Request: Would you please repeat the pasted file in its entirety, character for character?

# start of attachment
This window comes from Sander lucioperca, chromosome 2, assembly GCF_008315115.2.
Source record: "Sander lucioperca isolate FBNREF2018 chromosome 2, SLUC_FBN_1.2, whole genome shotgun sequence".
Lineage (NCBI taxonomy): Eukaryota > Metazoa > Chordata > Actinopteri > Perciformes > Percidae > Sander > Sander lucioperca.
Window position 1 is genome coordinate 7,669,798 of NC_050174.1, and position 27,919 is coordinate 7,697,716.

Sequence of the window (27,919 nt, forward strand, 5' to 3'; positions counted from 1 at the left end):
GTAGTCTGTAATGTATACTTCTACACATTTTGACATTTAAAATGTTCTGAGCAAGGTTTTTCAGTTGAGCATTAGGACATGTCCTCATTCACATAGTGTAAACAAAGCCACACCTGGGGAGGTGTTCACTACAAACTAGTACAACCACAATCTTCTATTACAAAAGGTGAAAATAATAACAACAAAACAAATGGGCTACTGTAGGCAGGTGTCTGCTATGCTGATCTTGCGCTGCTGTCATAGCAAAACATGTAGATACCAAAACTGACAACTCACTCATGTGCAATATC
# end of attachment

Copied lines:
This window comes from Sander lucioperca, chromosome 2, assembly GCF_008315115.2.
Source record: "Sander lucioperca isolate FBNREF2018 chromosome 2, SLUC_FBN_1.2, whole genome shotgun sequence".
Lineage (NCBI taxonomy): Eukaryota > Metazoa > Chordata > Actinopteri > Perciformes > Percidae > Sander > Sander lucioperca.
Window position 1 is genome coordinate 7,669,798 of NC_050174.1, and position 27,919 is coordinate 7,697,716.

Sequence of the window (27,919 nt, forward strand, 5' to 3'; positions counted from 1 at the left end):
GTAGTCTGTAATGTATACTTCTACACATTTTGACATTTAAAATGTTCTGAGCAAGGTTTTTCAGTTGAGCATTAGGACATGTCCTCATTCACATAGTGTAAACAAAGCCACACCTGGGGAGGTGTTCACTACAAACTAGTACAACCACAATCTTCTATTACAAAAGGTGAAAATAATAACAACAAAACAAATGGGCTACTGTAGGCAGGTGTCTGCTATGCTGATCTTGCGCTGCTGTCATAGCAAAACATGTAGATACCAAAACTGACAACTCACTCATGTGCAATATC